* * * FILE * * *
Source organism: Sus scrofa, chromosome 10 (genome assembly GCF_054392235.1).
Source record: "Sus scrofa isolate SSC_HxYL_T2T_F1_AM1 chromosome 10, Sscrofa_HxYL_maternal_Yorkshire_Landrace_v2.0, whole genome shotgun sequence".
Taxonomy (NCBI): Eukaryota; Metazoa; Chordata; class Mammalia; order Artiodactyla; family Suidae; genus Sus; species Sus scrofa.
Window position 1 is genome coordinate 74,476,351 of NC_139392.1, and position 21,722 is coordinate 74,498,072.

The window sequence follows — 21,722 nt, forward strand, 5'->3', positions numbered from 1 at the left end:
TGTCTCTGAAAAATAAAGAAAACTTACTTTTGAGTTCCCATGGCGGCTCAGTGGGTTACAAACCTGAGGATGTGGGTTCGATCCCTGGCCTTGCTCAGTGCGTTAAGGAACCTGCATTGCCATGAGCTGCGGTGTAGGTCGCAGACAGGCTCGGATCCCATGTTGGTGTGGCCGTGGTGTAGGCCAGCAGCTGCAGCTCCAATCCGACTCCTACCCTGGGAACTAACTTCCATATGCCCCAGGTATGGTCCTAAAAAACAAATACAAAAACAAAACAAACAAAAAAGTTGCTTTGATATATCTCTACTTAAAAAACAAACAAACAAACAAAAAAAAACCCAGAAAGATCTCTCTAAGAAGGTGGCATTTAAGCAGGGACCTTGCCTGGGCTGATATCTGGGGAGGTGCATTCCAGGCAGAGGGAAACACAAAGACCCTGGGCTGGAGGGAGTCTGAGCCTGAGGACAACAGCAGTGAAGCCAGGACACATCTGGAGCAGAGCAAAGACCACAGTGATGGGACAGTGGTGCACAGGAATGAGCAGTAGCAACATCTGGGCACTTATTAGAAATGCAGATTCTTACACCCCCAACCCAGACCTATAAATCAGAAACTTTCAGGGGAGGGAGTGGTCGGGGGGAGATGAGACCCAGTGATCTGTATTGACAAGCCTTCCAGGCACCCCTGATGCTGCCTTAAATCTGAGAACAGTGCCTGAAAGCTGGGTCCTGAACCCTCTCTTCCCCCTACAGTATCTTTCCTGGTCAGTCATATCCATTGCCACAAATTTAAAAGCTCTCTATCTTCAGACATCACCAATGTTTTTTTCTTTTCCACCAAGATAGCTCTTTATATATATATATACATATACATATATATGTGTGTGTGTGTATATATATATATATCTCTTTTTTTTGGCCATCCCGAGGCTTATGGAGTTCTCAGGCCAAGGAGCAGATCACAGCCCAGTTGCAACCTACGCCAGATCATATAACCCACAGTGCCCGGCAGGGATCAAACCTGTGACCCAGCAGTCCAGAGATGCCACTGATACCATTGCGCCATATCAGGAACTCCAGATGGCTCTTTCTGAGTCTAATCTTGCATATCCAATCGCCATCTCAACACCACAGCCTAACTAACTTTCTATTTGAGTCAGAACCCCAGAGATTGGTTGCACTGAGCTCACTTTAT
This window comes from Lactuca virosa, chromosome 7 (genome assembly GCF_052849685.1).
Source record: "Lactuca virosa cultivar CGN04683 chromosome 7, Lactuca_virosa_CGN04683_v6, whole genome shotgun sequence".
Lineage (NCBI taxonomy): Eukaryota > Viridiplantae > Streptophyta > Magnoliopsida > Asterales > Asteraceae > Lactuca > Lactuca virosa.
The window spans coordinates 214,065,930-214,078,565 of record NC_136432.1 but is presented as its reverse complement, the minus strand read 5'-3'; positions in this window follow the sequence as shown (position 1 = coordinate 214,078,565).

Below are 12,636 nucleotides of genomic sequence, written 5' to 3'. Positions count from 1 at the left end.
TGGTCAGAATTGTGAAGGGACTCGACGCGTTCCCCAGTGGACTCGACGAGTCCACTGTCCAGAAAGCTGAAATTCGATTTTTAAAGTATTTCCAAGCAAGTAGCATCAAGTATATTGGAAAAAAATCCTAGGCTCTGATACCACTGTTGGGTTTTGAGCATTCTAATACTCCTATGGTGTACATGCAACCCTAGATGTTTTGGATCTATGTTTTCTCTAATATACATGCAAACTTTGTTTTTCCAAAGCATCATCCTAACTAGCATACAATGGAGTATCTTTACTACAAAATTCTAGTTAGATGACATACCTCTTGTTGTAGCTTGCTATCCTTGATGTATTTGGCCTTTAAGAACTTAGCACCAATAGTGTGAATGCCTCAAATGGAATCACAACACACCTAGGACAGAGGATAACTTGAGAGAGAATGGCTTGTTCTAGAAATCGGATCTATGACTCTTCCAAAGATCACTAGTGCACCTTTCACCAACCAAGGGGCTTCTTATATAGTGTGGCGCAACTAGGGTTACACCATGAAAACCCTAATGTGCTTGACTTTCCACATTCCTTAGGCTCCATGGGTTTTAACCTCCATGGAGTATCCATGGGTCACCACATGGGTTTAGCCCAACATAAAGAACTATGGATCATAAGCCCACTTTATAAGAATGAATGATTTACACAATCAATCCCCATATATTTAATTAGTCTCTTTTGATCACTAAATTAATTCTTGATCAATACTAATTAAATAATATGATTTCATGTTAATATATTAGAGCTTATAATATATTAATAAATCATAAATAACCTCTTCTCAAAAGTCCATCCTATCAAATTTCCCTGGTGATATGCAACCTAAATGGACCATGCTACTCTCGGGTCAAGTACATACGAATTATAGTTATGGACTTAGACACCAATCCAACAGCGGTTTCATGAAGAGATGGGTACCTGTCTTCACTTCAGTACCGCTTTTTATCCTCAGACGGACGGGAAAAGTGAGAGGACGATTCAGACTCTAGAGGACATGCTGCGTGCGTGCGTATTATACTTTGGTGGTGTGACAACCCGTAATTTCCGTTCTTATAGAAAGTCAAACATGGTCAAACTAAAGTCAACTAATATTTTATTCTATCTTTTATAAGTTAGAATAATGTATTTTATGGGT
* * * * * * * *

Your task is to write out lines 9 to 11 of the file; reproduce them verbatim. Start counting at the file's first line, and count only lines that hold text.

Lineage (NCBI taxonomy): Eukaryota > Viridiplantae > Streptophyta > Magnoliopsida > Asterales > Asteraceae > Lactuca > Lactuca virosa.
The window spans coordinates 214,065,930-214,078,565 of record NC_136432.1 but is presented as its reverse complement, the minus strand read 5'-3'; positions in this window follow the sequence as shown (position 1 = coordinate 214,078,565).

Below are 12,636 nucleotides of genomic sequence, written 5' to 3'. Positions count from 1 at the left end.